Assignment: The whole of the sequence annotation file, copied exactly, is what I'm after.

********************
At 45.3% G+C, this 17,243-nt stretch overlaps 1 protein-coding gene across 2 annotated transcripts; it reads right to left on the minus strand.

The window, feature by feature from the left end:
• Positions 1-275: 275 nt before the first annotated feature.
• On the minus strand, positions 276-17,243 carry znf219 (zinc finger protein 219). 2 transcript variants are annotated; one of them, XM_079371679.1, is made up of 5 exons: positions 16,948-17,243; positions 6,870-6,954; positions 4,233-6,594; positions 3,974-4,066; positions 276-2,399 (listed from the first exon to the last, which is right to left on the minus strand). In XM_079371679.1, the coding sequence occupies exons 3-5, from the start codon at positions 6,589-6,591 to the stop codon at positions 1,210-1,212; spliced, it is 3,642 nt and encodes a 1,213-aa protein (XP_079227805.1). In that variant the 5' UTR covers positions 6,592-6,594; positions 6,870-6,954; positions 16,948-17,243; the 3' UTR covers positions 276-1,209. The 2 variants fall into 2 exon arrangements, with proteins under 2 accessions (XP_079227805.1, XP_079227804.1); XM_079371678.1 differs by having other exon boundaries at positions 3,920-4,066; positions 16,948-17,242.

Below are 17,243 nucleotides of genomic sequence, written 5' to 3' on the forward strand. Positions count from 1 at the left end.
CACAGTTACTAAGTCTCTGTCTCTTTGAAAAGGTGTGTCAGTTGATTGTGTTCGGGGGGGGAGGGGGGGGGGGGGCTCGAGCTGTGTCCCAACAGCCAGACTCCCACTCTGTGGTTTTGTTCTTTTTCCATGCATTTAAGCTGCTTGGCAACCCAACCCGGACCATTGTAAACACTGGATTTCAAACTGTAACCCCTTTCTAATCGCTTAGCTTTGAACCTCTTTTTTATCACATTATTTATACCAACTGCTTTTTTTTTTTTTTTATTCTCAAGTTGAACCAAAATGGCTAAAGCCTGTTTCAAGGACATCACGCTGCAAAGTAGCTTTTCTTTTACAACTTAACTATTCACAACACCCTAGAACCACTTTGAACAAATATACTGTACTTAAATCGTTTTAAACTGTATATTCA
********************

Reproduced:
At 45.3% G+C, this 17,243-nt stretch overlaps 1 protein-coding gene across 2 annotated transcripts; it reads right to left on the minus strand.

The window, feature by feature from the left end:
• Positions 1-275: 275 nt before the first annotated feature.
• On the minus strand, positions 276-17,243 carry znf219 (zinc finger protein 219). 2 transcript variants are annotated; one of them, XM_079371679.1, is made up of 5 exons: positions 16,948-17,243; positions 6,870-6,954; positions 4,233-6,594; positions 3,974-4,066; positions 276-2,399 (listed from the first exon to the last, which is right to left on the minus strand). In XM_079371679.1, the coding sequence occupies exons 3-5, from the start codon at positions 6,589-6,591 to the stop codon at positions 1,210-1,212; spliced, it is 3,642 nt and encodes a 1,213-aa protein (XP_079227805.1). In that variant the 5' UTR covers positions 6,592-6,594; positions 6,870-6,954; positions 16,948-17,243; the 3' UTR covers positions 276-1,209. The 2 variants fall into 2 exon arrangements, with proteins under 2 accessions (XP_079227805.1, XP_079227804.1); XM_079371678.1 differs by having other exon boundaries at positions 3,920-4,066; positions 16,948-17,242.

Below are 17,243 nucleotides of genomic sequence, written 5' to 3' on the forward strand. Positions count from 1 at the left end.
CACAGTTACTAAGTCTCTGTCTCTTTGAAAAGGTGTGTCAGTTGATTGTGTTCGGGGGGGGAGGGGGGGGGGGGGCTCGAGCTGTGTCCCAACAGCCAGACTCCCACTCTGTGGTTTTGTTCTTTTTCCATGCATTTAAGCTGCTTGGCAACCCAACCCGGACCATTGTAAACACTGGATTTCAAACTGTAACCCCTTTCTAATCGCTTAGCTTTGAACCTCTTTTTTATCACATTATTTATACCAACTGCTTTTTTTTTTTTTTTATTCTCAAGTTGAACCAAAATGGCTAAAGCCTGTTTCAAGGACATCACGCTGCAAAGTAGCTTTTCTTTTACAACTTAACTATTCACAACACCCTAGAACCACTTTGAACAAATATACTGTACTTAAATCGTTTTAAACTGTATATTCA